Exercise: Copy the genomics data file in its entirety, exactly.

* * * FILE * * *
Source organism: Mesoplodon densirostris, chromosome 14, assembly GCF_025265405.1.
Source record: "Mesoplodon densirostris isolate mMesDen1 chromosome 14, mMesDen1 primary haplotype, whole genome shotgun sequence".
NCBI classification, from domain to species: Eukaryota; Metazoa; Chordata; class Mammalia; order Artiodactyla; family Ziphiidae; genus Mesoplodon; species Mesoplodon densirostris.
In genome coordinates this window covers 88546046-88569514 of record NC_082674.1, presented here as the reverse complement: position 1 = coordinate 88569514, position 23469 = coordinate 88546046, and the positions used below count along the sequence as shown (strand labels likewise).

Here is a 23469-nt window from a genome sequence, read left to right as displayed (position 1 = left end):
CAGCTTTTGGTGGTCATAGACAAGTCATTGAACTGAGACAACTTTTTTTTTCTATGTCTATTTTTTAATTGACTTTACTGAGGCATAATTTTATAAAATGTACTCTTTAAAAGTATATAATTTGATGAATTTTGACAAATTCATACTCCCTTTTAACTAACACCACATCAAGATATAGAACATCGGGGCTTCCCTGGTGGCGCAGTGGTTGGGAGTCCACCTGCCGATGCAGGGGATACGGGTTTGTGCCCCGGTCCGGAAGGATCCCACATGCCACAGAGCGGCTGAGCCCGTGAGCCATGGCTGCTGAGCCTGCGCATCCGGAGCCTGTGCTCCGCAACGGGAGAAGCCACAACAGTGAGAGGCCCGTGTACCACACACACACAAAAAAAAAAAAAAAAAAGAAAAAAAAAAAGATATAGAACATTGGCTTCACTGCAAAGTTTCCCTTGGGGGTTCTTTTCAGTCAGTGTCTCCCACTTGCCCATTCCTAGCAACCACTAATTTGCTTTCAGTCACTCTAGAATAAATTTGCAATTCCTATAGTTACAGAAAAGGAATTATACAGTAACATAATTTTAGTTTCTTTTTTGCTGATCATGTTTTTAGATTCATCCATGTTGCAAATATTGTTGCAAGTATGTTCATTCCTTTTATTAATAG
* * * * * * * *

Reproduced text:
Source organism: Mesoplodon densirostris, chromosome 14, assembly GCF_025265405.1.
Source record: "Mesoplodon densirostris isolate mMesDen1 chromosome 14, mMesDen1 primary haplotype, whole genome shotgun sequence".
NCBI classification, from domain to species: Eukaryota; Metazoa; Chordata; class Mammalia; order Artiodactyla; family Ziphiidae; genus Mesoplodon; species Mesoplodon densirostris.
In genome coordinates this window covers 88546046-88569514 of record NC_082674.1, presented here as the reverse complement: position 1 = coordinate 88569514, position 23469 = coordinate 88546046, and the positions used below count along the sequence as shown (strand labels likewise).

Here is a 23469-nt window from a genome sequence, read left to right as displayed (position 1 = left end):
CAGCTTTTGGTGGTCATAGACAAGTCATTGAACTGAGACAACTTTTTTTTTCTATGTCTATTTTTTAATTGACTTTACTGAGGCATAATTTTATAAAATGTACTCTTTAAAAGTATATAATTTGATGAATTTTGACAAATTCATACTCCCTTTTAACTAACACCACATCAAGATATAGAACATCGGGGCTTCCCTGGTGGCGCAGTGGTTGGGAGTCCACCTGCCGATGCAGGGGATACGGGTTTGTGCCCCGGTCCGGAAGGATCCCACATGCCACAGAGCGGCTGAGCCCGTGAGCCATGGCTGCTGAGCCTGCGCATCCGGAGCCTGTGCTCCGCAACGGGAGAAGCCACAACAGTGAGAGGCCCGTGTACCACACACACACAAAAAAAAAAAAAAAAAAGAAAAAAAAAAAGATATAGAACATTGGCTTCACTGCAAAGTTTCCCTTGGGGGTTCTTTTCAGTCAGTGTCTCCCACTTGCCCATTCCTAGCAACCACTAATTTGCTTTCAGTCACTCTAGAATAAATTTGCAATTCCTATAGTTACAGAAAAGGAATTATACAGTAACATAATTTTAGTTTCTTTTTTGCTGATCATGTTTTTAGATTCATCCATGTTGCAAATATTGTTGCAAGTATGTTCATTCCTTTTATTAATAG